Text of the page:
Clean Power

Published on January 10th, 2014 | by Guest Contributor


Wind Power Kept The Lights On In Texas Storm

January 10th, 2014 by  


Originally published on ThinkProgress.
By Katie Valentine.

On Tuesday, frigid temperatures pushed Texas to a new winter record for power usage. But thanks in part to wind power, Texans were able to avoid major power outages, despite the stress on the grid.

On Monday, cold weather and shut downs of some power plants forced the Texas grid operator to begin implementing its emergency plan to meet demand. Demand remained high on Tuesday, but increased output from West Texas wind farms enabled the state to avoid an emergency scenario. It wasn’t the first time wind has helped Texas avoid power outages in extreme weather, either — in 2011, high wind outputs during peak demand helped Texas’s grid weather 100-plus temperatures.

Wind energy is helping other states weather the Polar Vortex as well — as AWEA notes, when the temperatures first began dropping in the Upper Midwest, wind generated enough energy to power 6 million average homes. The Mid-Atlantic region, too, saw high wind energy output, which helped bolster the grid after some power plants failed unexpectedly due to the weather.

But this week’s Polar Vortex is putting the vulnerability of the U.S. energy grid in focus. On Tuesday, electricity demand in parts of the Southeast U.S. was the second-highest it’s been in winter since the 1920s, according to the Tennessee Valley Authority. Parts of Tennessee lost power during the night, and parts of South Carolina instituted rolling blackouts to manage the electricity demand. Earlier this week, 40,000 people in Indiana lost power, and people across the country were urged to conserve power so that the grid could deal with the spike in demand.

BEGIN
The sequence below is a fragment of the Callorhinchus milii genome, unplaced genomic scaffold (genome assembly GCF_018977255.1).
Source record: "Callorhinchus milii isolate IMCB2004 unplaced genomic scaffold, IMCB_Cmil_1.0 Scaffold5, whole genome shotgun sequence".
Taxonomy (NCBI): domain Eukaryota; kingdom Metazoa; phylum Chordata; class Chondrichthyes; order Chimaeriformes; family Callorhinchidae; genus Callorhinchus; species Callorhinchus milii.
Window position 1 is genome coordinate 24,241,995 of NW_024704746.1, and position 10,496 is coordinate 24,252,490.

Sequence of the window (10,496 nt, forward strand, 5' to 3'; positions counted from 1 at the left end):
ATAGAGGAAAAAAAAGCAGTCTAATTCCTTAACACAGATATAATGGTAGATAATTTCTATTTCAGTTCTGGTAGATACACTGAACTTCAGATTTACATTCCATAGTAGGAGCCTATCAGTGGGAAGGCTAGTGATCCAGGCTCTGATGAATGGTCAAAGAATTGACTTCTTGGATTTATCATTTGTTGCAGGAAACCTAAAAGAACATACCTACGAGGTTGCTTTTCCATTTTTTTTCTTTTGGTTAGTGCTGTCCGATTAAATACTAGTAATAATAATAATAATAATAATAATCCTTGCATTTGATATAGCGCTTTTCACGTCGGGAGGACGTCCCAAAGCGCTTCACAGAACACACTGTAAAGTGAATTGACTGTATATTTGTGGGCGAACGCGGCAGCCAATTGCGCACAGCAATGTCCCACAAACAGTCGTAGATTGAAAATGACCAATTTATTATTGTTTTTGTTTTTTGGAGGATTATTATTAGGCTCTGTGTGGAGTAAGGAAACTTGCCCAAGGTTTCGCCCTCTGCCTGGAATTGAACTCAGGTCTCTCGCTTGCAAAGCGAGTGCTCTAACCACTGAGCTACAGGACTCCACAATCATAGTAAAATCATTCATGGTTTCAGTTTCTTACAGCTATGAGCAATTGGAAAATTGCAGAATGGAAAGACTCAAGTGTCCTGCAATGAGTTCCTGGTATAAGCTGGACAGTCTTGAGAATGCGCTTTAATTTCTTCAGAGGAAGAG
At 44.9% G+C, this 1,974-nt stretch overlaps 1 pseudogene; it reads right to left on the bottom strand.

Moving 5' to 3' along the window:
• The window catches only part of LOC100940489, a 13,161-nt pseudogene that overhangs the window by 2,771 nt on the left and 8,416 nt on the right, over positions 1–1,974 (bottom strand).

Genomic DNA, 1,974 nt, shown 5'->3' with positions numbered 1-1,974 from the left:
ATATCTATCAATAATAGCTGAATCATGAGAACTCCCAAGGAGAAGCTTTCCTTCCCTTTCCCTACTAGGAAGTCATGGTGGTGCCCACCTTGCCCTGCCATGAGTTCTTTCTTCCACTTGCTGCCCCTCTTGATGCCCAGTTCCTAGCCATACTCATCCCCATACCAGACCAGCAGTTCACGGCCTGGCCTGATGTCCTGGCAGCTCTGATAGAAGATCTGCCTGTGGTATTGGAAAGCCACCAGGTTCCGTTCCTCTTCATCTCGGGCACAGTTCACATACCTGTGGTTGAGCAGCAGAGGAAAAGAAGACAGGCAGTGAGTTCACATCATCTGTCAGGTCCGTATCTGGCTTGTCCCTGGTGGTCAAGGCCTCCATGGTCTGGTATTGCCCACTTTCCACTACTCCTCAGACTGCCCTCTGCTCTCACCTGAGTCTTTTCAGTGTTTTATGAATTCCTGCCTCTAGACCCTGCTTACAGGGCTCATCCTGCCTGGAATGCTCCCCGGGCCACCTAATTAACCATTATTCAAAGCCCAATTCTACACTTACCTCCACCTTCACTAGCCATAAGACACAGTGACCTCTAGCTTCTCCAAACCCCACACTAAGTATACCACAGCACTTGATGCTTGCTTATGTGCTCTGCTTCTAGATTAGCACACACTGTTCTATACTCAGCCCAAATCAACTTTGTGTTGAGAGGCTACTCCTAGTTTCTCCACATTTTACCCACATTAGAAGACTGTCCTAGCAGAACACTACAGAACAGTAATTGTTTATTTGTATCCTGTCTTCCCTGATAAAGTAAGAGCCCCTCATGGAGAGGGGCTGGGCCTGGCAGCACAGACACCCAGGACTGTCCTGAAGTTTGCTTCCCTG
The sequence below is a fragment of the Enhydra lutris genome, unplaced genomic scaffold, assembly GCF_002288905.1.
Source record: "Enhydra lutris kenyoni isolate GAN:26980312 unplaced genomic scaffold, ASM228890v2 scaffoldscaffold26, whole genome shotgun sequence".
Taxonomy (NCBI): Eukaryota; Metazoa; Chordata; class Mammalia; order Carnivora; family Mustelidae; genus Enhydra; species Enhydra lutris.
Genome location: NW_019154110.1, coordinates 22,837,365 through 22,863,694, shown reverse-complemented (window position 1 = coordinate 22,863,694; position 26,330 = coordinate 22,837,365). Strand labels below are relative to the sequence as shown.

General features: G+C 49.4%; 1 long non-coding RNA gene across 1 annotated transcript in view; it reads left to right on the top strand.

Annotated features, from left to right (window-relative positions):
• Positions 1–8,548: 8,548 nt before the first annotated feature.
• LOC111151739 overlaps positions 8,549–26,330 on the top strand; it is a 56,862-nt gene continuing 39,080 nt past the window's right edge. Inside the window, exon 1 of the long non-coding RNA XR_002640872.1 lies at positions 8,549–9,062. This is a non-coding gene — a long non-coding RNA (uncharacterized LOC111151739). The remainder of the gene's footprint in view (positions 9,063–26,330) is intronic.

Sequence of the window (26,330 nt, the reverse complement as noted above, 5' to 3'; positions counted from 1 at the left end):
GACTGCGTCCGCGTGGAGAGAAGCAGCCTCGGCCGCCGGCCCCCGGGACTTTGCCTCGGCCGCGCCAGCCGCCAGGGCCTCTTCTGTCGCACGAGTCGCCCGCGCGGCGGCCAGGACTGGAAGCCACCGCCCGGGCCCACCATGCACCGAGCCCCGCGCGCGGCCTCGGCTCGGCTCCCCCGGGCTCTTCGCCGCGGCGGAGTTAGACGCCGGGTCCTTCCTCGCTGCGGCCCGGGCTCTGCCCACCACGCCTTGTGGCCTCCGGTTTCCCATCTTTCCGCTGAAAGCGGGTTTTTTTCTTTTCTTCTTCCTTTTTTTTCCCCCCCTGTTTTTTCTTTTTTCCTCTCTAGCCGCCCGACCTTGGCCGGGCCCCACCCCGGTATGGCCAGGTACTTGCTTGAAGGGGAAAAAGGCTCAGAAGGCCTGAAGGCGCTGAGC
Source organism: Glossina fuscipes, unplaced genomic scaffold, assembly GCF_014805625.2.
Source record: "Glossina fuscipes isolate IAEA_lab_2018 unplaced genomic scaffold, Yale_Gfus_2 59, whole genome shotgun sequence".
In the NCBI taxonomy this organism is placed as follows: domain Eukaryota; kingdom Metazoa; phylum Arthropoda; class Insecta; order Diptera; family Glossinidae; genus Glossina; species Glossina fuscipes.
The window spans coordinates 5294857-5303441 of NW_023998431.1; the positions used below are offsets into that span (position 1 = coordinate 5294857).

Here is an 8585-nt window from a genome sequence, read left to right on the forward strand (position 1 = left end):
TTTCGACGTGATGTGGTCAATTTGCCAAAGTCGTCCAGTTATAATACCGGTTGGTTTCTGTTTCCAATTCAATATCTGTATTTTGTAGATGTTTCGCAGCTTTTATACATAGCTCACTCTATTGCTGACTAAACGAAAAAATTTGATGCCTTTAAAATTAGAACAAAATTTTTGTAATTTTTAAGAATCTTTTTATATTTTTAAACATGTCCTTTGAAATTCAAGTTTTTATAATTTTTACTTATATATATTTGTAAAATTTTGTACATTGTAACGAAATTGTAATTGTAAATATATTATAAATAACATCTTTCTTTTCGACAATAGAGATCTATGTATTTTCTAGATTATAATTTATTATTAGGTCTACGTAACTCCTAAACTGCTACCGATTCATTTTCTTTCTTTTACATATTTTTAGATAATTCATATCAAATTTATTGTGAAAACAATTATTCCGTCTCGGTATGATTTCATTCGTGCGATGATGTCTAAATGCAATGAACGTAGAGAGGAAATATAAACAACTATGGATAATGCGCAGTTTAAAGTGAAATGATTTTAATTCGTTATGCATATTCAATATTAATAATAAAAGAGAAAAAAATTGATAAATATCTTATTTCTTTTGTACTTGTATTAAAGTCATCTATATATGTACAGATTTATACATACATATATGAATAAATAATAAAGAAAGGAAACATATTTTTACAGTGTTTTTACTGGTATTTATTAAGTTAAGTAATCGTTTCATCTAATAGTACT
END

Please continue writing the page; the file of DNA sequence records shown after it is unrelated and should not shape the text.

Severe weather is the number one cause of power outages in the U.S., meaning that as extreme events become more common, the U.S. power grid will be put more and more at risk. Between 2003 and 2012, extreme weather caused more than 675 power outages and cost the U.S. $18 billion to $33 billion per year, according to the President’s Council of Economic Advisers and the Department of Energy. According to the report, which was released in August, transmission line construction in the U.S. has slowed from 10,000 miles built per year in the late 1960s to just 1,000 miles per year in the mid-2000s — a slowdown that means about 70 percent of U.S. transmission lines and power transformers are over 25 years old. Massoud Amin, electrical engineering professor at the University of Minnesota, estimates that updating the country to Smart Grid technology would cost $21 billion per year for the next two decades, but would ultimately result in savings of savings of between $79 and $94 billion per year.

“As a nation, we must take action to improve our electric grid if we want to meet the power needs of a pervasively digital society,” Amin wrote in Forbes in 2012. “Americans should not accept or learn to cope with increasing blackouts.”

Image Credit: NOAA

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  • Doug

    So what’s holding up smart grid, TOU metering, demand response, critical local infrastructure upgrades? In my area, the city demanded the SCE upgrade the network, and they are getting on it. Don’t let the utilities slack off – get involved, call your city council and mayor. Squeaky wheel gets the grease.